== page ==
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Weight No More

 

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Napa: (707) 254-7098

Ukiah: (707) 462-0464

Lakeport: (707)  263-1979

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Wednesdays   Napa     11:00 am - 5:30 pm

Thursdays       Ukiah     11:30 am - 5:30 pm
Fridays        Lakeport    11:30 am - 5:30 pm

 

New Patients are seen at 1 pm 

Weight No More

Affordable Medical Weight Control

Medication

PHENTERMINE, PHENDIMETRAZINE, ​and DIETHYLPROPRION

Under proper medical supervision, these time-tested prescription appetite suppressants have been proven to be safe and effective for many years. They are NOT amphetamines. They are in the sympathomimetic family of appetite suppressants and cause the release of norepinephrine which has an effect on the appetite center in the brain to decrease appetite. For the most part, they share similar side effects. The most common is extra energy which will be most intense for the first few days as the body adapts to it. Insomnia if taken too close to bedtime and dry mouth. Less common side effects are constipation and increased blood pressure (usually mild). Palpitations are rare and transient. Dr. Krause will be happy to address any questions in regard to the medication at any time. The medications are dispensed at the clinic at the time of your visit.

See the Doctor or FNP every visit!

Individual Attention

 

You will consult with our medical provider each monthly visit. We will help you develop sensible and safe diet and exercise guidelines. We offer sound and effective ways to control weight and produce permanent lifestyle changes.

Our philosophy at Weight No More is to respect each and every patient and to encourage the attitude that this is not just a diet, but a healthy lifestyle change. To learn and practice new skills of exercise and food choices and to learn to recognize and conquer cravings while losing the weight will give the patient the best opportunity to maintain the desired weight.
​Our plan is to stop the medication when the weight goal has been achieved. The patient should then weigh themselves on a regular basis. If five to ten pounds were to be put on, the patient should evaluate their eating and exercise and make any necessary adjustments. If over ten pounds, we encourage you to return to Weight No More.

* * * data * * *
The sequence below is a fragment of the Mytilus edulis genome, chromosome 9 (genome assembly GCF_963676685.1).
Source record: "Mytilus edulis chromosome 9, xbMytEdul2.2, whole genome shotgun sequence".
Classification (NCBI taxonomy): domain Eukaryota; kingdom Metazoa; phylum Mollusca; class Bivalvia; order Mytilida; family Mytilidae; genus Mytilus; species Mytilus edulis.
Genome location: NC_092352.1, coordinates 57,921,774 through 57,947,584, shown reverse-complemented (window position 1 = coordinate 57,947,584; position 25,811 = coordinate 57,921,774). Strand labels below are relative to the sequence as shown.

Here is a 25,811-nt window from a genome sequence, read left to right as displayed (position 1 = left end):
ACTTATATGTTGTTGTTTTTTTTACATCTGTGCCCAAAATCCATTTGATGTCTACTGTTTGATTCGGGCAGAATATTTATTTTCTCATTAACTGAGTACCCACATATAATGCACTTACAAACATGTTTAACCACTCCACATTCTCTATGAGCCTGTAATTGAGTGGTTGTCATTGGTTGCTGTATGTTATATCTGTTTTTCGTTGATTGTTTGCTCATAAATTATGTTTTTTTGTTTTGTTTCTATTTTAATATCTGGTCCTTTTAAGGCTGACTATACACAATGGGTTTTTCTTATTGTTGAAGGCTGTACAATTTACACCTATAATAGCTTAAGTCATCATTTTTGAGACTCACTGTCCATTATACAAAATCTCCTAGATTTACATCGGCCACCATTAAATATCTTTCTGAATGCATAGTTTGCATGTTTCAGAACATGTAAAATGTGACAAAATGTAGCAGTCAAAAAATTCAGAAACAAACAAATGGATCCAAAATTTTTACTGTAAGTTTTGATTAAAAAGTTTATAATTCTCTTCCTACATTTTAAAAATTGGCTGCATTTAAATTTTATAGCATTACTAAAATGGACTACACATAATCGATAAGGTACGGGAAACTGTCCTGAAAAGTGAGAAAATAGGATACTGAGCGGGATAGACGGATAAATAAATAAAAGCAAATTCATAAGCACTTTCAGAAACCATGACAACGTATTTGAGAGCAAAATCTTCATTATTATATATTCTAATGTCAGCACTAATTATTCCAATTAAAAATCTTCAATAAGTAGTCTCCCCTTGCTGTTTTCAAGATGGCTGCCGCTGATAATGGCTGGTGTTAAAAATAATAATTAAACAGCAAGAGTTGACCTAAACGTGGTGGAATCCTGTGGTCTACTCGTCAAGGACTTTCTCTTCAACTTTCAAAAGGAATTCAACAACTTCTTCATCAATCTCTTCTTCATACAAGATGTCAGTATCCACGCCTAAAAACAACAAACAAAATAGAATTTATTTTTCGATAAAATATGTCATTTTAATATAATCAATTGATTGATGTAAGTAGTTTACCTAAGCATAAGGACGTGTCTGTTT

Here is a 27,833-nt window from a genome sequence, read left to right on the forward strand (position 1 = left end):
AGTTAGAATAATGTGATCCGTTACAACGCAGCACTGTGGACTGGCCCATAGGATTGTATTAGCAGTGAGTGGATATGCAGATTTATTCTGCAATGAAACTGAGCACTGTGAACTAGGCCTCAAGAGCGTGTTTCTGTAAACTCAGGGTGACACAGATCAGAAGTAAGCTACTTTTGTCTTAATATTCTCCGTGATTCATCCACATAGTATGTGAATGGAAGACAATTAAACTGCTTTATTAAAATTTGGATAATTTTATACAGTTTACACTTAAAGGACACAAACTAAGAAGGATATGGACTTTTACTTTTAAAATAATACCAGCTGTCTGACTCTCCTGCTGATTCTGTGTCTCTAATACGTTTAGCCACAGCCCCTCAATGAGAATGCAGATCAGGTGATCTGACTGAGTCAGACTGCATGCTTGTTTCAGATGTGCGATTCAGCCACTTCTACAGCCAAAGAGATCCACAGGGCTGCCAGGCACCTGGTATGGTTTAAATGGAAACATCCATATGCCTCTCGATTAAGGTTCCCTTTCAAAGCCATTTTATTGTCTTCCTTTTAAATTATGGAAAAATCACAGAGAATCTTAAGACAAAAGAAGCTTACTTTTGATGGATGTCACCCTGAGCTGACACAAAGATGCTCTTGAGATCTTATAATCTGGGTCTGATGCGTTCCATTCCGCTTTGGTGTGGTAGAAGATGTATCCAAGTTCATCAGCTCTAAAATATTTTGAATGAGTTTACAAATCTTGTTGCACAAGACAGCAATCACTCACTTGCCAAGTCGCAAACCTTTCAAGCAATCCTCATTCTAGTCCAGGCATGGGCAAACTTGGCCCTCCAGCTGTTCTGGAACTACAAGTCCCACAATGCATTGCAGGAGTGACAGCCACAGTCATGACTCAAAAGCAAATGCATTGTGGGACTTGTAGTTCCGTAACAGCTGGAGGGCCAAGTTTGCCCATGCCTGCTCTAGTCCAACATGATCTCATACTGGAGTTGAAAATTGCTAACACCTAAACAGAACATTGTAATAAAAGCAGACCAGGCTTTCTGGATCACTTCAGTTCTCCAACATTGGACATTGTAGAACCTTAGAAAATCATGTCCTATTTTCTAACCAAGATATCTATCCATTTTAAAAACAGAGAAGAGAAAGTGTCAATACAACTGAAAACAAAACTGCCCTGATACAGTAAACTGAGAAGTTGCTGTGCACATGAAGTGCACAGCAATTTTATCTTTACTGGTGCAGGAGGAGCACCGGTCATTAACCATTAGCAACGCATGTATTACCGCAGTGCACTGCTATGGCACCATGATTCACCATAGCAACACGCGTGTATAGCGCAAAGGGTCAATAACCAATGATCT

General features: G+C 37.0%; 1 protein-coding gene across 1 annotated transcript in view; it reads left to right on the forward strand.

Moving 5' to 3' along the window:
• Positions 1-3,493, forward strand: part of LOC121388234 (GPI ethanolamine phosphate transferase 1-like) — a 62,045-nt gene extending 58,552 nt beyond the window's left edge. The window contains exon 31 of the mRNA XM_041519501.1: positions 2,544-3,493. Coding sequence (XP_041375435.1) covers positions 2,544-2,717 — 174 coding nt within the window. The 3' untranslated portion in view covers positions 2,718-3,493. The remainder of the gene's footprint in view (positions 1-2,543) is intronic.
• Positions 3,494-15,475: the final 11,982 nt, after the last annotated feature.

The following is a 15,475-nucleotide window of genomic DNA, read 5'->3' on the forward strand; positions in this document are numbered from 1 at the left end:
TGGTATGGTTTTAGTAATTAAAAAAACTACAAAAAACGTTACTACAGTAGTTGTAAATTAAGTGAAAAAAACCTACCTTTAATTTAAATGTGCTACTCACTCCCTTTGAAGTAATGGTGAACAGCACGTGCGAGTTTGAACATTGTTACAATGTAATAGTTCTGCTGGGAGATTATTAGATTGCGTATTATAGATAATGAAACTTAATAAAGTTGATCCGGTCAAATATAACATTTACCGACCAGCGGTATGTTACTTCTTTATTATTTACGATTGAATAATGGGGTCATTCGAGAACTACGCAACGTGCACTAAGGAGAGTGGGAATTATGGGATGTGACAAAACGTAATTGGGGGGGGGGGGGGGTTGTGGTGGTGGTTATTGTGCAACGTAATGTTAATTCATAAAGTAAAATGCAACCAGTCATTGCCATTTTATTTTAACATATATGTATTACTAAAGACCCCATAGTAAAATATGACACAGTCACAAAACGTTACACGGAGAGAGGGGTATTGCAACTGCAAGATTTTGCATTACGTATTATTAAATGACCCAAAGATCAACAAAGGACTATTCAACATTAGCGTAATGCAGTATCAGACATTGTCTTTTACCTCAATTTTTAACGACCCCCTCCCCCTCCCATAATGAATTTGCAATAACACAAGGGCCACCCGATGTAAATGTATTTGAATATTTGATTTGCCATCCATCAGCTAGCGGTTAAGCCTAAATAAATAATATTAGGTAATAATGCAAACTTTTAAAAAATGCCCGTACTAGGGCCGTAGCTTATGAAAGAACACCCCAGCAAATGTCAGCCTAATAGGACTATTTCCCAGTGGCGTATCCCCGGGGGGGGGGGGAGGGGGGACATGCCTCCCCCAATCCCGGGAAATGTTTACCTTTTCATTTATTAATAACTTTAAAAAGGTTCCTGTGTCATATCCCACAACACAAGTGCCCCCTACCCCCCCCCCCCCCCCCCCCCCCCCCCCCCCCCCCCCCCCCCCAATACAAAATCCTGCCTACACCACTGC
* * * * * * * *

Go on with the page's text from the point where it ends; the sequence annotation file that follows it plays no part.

Such “fine-tuning” will insure that you will never again have a large and discouraging amount of weight to lose.

(By the way, from time to time we have had patients not come back for too long because of embarrassment feeling that the doctor or staff will be disappointed that weight has been regained. Every member of the staff has or has had a weight problem. We understand the problem, and you will be welcomed back as a friend would be.)​

The Down-Sizer Program

As a patient you will receive our 75 page booklet in english or spanish, which it explains what it really takes to lose and to control your weight once and for all.

Try these helpful free sites

​Is there a place for 'diet pills' in Primary Care?

Colin P. Kerr, M.D., J.D., M.P.H. editor of
The Family Practice Newsletter
Vol. 10, No. 11, June 1,1995 wrote:

To my surprise the answer appears to be ‘yes.’
Almost all of the work has been done by two investigators— Michael Weintraub and George Bray,

who are now able to provide very reasonable data on safety and efficacy.

In 1992 Weintraub reported his conclusions from a 4-year National Heart, Lung and Blood Institute long-term multimodal weight control intervention.” Anorexiant medications do help many people lose weight and maintain weight loss.

Medications retain their effectiveness in some people for more than 3 1/2 years without serious adverse effects. Anorexiant medications provide beneficial therapy for obesity enhancing weight loss more than behavior modification, exercise and caloric restriction alone.

Weight loss will be maintained for several years if the medication are used in conjunction with other interventions that are reinforced periodically as part of the total weight control program. In this study there was no evidence for non-therapeutic use or any type of abuse of anorectic medications. Continuous medication was more effective than tapering the dose of mediation and restarting it at defined periods.


Primary care physicians can use anorexiant medications better. They should begin medications at lower doses and increase them as needed. They can also taper doses of medications over time and restart treatment months or years later at times of possible weight gain.”

Dr. Kerr continues: “ The above studies strongly suggest that we have overlooked or deliberately ignored some non-curative but highly effective treatments. Why? One major obstacle has been the unhelpful product labeling imposed by the FDA, which appears to limit the indication for these drugs to “the management of exogenous obesity as a short term (a few weeks) adjunct” to the treatment of obesity.

The labeling is simply irrational— inconsistent with the existing data and absurd in suggesting that any treatment of a few weeks duration has a significant role in the treatment of obesity…. For the patient who volunteers this (obesity) as a serious concern and is willing to embark on an intervention including exercise and attention to diet, we should freely offer them the benefits of the best known therapeutic approaches to weight control and this clearly includes appetite-suppressing medication.

Conclusions: (Weintraub M, Long –Term Weight Control Study: Conclusions, Clinical Pharmacol. Ther. 1992 51: 642-6.)

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